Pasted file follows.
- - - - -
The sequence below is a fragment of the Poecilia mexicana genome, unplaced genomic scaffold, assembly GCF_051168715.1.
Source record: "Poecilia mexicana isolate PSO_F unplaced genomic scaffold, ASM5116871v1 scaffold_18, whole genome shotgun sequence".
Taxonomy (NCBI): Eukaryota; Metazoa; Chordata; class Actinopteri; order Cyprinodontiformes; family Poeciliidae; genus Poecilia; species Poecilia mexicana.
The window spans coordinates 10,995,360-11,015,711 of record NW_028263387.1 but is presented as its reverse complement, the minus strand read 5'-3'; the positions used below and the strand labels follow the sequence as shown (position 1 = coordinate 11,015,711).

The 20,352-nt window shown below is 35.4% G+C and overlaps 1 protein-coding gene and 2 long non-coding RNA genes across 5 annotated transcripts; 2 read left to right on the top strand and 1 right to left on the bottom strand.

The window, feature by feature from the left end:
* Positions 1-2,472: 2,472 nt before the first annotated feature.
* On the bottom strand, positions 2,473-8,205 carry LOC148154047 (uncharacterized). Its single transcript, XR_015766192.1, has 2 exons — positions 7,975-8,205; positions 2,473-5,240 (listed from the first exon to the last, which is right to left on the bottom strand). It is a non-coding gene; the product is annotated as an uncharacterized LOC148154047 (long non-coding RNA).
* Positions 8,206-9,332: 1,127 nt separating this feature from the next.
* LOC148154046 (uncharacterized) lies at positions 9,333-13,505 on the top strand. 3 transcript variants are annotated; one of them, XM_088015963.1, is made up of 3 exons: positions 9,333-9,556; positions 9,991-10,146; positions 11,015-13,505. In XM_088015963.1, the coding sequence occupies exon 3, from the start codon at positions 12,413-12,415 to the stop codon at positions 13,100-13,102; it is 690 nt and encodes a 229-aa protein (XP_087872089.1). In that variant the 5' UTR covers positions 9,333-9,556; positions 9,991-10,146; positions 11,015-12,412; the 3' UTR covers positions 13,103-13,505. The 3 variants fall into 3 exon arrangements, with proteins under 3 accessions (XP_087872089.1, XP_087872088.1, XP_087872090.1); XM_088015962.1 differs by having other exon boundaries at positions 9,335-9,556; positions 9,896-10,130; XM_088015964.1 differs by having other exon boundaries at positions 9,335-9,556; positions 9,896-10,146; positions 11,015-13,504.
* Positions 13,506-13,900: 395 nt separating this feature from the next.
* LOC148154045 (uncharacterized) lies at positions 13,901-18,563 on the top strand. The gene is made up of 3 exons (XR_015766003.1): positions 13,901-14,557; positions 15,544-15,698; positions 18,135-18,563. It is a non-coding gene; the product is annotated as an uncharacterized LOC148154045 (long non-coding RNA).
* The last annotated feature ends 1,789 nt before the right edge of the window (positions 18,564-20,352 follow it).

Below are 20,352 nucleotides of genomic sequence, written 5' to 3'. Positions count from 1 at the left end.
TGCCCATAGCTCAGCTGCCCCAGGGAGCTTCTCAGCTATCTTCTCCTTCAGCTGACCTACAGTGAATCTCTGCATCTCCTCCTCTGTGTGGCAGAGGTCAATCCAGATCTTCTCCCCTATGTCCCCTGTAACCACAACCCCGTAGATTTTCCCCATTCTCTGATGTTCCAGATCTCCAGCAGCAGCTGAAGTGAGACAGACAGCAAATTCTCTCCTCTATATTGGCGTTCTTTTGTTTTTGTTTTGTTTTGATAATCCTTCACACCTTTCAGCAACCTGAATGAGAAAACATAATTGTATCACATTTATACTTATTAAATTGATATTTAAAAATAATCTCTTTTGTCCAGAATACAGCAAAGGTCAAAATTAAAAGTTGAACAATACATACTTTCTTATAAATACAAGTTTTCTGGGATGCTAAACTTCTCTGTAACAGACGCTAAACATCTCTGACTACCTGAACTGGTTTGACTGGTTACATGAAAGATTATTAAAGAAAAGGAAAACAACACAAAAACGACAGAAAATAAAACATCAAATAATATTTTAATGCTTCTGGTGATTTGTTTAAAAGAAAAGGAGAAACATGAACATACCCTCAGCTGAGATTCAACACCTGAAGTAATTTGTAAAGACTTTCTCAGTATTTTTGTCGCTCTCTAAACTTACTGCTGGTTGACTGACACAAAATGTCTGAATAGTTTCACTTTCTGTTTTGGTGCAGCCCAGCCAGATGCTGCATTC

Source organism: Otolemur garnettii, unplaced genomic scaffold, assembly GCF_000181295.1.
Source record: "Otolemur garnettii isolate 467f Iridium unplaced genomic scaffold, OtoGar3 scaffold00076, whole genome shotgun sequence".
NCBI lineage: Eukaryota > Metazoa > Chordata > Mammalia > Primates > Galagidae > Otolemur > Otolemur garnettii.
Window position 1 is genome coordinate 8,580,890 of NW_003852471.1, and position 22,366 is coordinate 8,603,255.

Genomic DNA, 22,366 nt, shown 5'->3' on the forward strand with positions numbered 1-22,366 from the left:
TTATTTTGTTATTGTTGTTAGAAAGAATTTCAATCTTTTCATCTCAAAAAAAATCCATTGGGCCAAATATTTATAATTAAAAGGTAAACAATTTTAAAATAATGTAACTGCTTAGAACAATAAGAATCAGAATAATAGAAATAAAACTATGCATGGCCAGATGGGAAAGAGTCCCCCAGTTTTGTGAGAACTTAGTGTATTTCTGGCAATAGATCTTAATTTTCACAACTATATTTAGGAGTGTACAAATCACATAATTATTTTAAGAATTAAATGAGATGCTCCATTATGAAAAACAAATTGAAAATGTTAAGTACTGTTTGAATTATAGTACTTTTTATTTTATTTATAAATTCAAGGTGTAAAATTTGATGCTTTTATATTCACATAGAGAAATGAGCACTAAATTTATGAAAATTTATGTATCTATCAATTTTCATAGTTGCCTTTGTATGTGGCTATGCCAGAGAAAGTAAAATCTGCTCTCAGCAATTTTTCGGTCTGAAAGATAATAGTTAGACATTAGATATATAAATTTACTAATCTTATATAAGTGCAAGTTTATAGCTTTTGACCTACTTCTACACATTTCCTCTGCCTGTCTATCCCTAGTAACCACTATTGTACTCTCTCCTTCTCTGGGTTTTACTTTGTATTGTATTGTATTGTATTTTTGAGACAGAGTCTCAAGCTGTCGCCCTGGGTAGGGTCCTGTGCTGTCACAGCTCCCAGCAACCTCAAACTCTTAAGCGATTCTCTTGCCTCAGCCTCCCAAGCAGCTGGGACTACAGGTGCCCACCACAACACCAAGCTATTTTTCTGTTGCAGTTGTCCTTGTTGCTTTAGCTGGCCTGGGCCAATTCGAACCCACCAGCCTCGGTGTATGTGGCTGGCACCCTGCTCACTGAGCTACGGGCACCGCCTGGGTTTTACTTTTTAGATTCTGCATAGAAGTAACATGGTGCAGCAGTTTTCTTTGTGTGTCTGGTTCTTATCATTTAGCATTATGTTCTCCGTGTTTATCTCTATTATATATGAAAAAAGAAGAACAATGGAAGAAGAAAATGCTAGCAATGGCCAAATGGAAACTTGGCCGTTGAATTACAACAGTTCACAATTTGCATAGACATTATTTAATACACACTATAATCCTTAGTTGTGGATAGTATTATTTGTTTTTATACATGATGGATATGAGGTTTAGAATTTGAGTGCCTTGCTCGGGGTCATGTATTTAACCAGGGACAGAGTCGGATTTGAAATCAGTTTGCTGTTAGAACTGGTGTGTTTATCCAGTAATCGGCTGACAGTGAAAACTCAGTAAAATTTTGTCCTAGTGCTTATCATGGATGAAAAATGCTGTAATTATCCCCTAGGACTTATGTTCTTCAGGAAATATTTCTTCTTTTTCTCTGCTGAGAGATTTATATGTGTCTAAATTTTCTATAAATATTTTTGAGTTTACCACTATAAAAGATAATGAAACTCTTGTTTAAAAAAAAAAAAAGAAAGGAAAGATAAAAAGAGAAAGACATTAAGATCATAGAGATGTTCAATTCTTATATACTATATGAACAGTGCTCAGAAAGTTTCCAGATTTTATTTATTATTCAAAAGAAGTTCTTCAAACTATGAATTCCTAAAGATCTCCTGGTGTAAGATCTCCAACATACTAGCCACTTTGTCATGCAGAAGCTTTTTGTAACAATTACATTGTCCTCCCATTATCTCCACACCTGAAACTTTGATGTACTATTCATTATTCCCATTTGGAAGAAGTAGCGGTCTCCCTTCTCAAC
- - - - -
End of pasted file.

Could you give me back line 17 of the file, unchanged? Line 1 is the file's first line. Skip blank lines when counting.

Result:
Source record: "Otolemur garnettii isolate 467f Iridium unplaced genomic scaffold, OtoGar3 scaffold00076, whole genome shotgun sequence".